Taking control of boxfuls of photographs
I like taking photos. I’m not going to pretend I’m any good at it. I’ve just always figured that if I take a lot of pictures, I’ll luck into a good one or two.
For a time, I was very interested in black-and-white photography. I started buying bulk film, loading canisters myself, developing it and making prints. I loved that: I could spend an entire evening in my improvised darkroom on one print.
I also shot a lot of color film. Heck, I shot slides, too. Back when you had to take a roll of film in and have it developed, this created a storage problem for me.
A couple summers ago, I finally confronted boxes of photos and negatives. I decided I would start scanning all my pictures, and figured the way to make it a less daunting task was to set the goal of scanning one envelope of pictures a day.
One of the benefits of doing this is that you get to see pictures you haven’t seen in a while.
In my case, especially when I was shooting black-and-white film, I would develop it, make a contact sheet – an 8 by 10 of all the images on a roll of film – and pick a photo to print, then focus on that. I might not ever look again at the other negatives from that roll.
One of my favorites is from a day at my parents’ home, when my sister brought her new puppy to a family gathering. My sons and one of my nieces played with the dog on a bench in the yard. I remember waiting for the photo, and I was pretty happy when I developed the film and saw this image. But until I started scanning, I hadn’t looked at the rest of the film in all these years. I shot a whole roll, after all.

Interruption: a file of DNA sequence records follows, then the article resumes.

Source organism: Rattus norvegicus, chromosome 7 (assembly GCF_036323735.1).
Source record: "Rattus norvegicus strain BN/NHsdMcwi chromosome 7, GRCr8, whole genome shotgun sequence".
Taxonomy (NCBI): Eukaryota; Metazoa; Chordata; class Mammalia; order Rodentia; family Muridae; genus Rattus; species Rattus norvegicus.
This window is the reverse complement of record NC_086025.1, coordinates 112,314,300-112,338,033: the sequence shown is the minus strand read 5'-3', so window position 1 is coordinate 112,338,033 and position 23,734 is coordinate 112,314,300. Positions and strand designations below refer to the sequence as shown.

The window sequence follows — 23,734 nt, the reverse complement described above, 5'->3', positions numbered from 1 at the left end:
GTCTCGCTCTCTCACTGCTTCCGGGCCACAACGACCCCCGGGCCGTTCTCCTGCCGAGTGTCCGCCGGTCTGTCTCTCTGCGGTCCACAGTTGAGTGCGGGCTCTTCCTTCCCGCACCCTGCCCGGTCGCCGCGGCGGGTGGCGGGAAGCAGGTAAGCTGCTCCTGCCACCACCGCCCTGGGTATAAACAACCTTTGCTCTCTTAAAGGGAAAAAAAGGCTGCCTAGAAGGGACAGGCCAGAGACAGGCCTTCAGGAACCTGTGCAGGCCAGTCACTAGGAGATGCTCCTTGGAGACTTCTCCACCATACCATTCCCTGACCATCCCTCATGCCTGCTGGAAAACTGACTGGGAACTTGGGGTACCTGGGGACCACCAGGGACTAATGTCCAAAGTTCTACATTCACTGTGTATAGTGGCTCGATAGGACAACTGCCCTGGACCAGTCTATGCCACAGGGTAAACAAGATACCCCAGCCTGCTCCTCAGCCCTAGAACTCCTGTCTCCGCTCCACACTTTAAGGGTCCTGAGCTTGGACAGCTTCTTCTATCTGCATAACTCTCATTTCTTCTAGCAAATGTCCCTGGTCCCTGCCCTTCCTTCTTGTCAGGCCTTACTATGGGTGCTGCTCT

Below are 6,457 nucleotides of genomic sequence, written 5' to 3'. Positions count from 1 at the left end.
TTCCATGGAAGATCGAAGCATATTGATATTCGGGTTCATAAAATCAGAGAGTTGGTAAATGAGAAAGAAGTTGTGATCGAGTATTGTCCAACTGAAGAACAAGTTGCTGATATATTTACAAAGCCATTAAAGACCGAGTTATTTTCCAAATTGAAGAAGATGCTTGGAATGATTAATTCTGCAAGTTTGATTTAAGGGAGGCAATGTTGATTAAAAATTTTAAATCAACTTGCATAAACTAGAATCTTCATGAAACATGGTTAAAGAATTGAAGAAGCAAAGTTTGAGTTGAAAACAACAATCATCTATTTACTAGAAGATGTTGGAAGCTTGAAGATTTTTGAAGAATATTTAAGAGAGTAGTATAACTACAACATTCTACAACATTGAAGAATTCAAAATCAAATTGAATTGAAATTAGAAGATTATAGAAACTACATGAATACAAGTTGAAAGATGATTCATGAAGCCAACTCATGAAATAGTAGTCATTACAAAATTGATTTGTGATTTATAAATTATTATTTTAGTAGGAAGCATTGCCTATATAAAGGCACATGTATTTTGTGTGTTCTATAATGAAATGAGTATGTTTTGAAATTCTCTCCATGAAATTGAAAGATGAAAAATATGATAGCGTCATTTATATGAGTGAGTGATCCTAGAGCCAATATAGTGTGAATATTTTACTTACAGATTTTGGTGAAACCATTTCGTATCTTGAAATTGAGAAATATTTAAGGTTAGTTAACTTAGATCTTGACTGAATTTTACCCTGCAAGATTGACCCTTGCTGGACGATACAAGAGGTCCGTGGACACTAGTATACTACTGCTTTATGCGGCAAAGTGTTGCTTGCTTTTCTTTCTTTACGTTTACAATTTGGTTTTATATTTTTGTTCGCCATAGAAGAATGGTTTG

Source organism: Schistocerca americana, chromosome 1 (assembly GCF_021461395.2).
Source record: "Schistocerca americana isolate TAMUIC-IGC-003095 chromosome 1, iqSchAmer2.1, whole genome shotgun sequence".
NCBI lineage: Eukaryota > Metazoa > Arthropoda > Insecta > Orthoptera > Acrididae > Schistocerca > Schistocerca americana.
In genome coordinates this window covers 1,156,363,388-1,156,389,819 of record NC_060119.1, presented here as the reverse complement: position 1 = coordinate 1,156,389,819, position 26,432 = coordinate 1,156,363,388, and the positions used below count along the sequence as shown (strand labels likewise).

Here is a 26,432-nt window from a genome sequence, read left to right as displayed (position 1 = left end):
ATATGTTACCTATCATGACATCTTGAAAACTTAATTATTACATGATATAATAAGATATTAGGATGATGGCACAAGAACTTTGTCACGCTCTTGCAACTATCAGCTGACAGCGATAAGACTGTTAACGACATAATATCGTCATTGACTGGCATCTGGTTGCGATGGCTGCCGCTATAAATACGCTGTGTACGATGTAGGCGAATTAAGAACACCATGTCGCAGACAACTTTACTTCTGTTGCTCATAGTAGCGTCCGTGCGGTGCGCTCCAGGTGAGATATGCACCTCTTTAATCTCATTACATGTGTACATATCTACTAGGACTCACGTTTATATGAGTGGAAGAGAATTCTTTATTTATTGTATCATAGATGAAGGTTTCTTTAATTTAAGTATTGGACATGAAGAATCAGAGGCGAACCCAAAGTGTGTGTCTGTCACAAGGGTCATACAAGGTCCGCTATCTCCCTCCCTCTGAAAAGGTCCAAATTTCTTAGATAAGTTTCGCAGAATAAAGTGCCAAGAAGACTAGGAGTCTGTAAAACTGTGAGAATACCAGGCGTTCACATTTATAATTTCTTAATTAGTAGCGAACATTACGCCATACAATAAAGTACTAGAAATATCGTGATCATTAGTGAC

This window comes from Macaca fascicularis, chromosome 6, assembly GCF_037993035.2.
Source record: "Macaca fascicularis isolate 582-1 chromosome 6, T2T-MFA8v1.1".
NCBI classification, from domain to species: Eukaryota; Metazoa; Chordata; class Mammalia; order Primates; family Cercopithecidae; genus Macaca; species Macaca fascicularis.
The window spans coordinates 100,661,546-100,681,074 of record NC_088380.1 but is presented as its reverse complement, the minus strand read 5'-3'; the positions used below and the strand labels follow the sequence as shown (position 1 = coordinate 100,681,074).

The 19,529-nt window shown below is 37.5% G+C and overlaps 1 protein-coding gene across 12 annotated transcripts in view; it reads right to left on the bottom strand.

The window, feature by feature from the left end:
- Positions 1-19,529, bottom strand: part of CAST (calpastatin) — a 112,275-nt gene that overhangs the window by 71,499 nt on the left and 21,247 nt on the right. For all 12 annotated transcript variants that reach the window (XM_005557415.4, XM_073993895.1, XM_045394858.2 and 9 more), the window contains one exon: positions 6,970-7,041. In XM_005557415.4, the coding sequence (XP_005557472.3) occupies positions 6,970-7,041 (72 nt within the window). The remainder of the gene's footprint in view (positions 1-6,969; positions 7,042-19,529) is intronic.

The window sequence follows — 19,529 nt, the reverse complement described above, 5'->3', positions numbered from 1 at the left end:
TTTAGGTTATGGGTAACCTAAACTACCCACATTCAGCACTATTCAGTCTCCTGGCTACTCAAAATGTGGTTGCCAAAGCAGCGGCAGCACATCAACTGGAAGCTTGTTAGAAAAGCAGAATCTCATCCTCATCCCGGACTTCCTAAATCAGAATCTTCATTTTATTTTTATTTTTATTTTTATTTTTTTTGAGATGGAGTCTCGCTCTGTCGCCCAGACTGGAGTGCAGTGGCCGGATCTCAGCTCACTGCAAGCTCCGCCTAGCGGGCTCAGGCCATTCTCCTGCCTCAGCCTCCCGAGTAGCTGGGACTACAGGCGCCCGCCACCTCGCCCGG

It’s one of the benefits of digital photography that I can look at these pictures much more easily now. I can share them.
It took some time, but I wound up scanning more than one envelope at a time, and so I suppose in a month of evenings, I was finished. (Well, except that I’ve backed up this archive on three different external hard drives.)
There is a little voice deep inside of me that worries about going all-digital with photography. What if, 20 years from now, the .jpg goes the way of the floppy disk? I don’t see that happening; too many photos already in existence, too many companies offering online storage and printing. But you never know. I’m not going to lose any sleep over the possibility, but I saved all my black-and-white negatives. They don’t take up much room.
And heck, some day I might set up a darkroom again.
Next: A new use for the scanner.